The man behind the infamous ‘47 percent’ tape — one of many Romney gaffes during the 2012 presidential election — was none other than former President Jimmy Carter’s grandson.
The video was a pivotal blow to the Romney campaign during the election, so when Obama met James Carter last week at post-State of the Union visit in Atlanta, the president expressed his gratitude for James’ efforts.
James attended the event with his cousin, Georgia state Sen. Jason Carter, who was the one to tell Obama about James’ role in the circulation of the video.
"After (Jason) got his picture taken, he told Obama that I was the one that had found the 47% tape," James Carter said on CNN's "The Situation Room."
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"Then Obama said, 'Hey, great, get over here.' And then he kind of half-embraced me, I want to say, put his arm around me, and we shook hands. He thanked me for my support, several times," he said.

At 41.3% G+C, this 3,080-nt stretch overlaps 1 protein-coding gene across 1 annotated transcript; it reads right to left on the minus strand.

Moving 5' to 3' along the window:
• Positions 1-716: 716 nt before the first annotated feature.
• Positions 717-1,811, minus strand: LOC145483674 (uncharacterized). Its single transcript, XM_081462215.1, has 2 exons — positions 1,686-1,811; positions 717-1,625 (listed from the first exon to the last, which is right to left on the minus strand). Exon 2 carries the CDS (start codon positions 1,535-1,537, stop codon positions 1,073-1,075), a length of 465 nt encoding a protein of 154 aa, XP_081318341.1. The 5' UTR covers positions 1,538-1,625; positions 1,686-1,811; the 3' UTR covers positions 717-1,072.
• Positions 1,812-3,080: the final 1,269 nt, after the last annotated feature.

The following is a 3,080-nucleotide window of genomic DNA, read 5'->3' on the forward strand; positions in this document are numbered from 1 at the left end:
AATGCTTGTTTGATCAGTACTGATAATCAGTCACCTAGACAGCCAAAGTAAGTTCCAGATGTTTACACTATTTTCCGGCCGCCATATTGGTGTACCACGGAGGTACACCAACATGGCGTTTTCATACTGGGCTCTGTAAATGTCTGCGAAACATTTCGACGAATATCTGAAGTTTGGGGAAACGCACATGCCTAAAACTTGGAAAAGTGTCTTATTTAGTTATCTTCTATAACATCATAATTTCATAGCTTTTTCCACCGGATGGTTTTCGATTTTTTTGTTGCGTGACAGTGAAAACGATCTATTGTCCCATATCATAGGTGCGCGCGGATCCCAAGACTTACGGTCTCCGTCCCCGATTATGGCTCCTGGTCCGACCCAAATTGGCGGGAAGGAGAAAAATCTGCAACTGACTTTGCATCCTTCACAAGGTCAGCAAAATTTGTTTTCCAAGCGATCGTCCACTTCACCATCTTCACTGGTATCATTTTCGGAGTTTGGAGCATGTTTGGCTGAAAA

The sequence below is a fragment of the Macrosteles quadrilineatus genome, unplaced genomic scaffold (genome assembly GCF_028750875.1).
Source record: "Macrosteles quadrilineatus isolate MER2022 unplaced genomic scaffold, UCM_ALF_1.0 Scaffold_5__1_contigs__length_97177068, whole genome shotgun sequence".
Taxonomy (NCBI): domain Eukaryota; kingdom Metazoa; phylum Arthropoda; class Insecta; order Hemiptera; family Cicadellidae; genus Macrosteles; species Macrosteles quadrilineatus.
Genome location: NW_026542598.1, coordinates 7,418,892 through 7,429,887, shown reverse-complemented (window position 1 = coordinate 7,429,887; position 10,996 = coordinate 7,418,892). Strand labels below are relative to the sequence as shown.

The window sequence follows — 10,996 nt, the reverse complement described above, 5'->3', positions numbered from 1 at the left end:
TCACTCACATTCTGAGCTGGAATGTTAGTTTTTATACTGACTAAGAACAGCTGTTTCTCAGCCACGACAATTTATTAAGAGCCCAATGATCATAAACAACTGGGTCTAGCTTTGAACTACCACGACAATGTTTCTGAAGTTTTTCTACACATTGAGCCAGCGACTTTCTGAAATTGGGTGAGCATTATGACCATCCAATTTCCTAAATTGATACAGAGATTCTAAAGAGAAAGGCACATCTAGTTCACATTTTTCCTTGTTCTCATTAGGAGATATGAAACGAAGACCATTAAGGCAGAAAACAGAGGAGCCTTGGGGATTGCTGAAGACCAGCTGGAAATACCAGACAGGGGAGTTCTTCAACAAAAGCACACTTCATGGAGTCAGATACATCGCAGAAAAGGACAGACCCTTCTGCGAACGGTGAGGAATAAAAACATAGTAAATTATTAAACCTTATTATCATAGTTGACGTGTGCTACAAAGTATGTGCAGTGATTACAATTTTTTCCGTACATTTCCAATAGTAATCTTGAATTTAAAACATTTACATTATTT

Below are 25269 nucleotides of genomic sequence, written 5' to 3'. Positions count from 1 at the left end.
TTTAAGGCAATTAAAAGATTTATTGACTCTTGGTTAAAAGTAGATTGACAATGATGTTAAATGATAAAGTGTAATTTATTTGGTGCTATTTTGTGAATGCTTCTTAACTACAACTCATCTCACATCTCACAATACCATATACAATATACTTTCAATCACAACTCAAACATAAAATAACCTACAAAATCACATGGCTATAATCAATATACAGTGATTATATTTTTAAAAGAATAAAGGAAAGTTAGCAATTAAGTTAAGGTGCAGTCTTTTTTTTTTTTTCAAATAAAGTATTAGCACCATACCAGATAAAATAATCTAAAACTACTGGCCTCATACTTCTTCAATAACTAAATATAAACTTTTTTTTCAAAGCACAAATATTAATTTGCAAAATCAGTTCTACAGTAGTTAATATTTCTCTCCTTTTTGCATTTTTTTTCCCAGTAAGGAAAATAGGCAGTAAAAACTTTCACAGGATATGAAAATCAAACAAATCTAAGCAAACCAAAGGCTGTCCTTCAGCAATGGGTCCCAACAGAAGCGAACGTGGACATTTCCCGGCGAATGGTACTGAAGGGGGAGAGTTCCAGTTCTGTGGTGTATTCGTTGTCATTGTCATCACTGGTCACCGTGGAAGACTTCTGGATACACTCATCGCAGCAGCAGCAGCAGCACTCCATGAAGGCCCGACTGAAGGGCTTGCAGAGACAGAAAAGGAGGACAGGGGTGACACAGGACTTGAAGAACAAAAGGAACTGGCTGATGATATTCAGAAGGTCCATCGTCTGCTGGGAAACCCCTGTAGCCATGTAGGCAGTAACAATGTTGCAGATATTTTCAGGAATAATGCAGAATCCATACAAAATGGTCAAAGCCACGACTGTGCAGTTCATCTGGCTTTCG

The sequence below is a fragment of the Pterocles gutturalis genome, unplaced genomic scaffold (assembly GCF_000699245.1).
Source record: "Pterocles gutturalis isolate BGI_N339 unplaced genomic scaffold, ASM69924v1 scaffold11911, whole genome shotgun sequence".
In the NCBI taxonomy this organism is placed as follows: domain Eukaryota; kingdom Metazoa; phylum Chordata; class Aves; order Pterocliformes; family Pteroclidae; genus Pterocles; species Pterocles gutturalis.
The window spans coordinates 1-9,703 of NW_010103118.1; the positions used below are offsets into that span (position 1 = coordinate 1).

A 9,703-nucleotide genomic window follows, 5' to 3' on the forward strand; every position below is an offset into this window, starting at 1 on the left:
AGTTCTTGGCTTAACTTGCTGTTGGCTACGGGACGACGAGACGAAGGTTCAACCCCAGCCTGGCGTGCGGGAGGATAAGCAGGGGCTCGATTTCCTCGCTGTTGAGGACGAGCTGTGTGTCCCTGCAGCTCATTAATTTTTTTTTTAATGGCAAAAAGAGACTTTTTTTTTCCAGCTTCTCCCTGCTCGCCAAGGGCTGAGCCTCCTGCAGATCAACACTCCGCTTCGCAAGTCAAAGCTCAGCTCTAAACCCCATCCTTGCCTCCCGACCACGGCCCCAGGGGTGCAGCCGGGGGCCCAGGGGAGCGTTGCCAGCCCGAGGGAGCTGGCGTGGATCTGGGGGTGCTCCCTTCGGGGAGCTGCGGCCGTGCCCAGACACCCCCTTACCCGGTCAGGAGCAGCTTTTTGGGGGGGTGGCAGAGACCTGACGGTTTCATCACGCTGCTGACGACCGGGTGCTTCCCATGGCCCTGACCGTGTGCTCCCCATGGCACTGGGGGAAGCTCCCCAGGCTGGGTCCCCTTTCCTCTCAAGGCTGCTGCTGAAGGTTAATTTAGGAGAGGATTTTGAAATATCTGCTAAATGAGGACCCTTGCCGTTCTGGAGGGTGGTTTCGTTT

James worked as an opposition researcher during the campaign and told CNN that he had found the video online, and then put the person who filmed it in touch with a writer from Mother Jones, a leftist magazine. Mother Jones then leaked the video, which was when that national spotlight turned on Romney and his degrading comments to the 47 percent of Americans who receive some sort of assistance from the government.
"There are 47% of people who are with him, who are dependent on government, who believe that they are victims, who believe the government has to care for them, who believe that they are entitled to health care, to food, to housing, you-name-it," Romney said on the tape.
During his campaign, Romney was a proponent of cutting entitlement programs (except for social security, of course, because that’s where the votes are) such as student financial aid, food stamps and Medicare.
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James did not think the video would catch on as much as it did.
"I obviously hoped that everything that I found would make a difference," he said. "It ended up being way beyond my wildest dreams."
James’ grandfather, former president Jimmy Carter, said in an interview with Piers Morgan he was proud of his grandson’s efforts, bragging that he helped bring about that ‘pivotal moment’ of the campaign that led to Romney’s downfall.
"It was something (Romney) could not deny and it stuck with him for the rest of the election and I think it was a major factor, if not the major factor," the former president said.
"Carter won Obama the election," Morgan joked.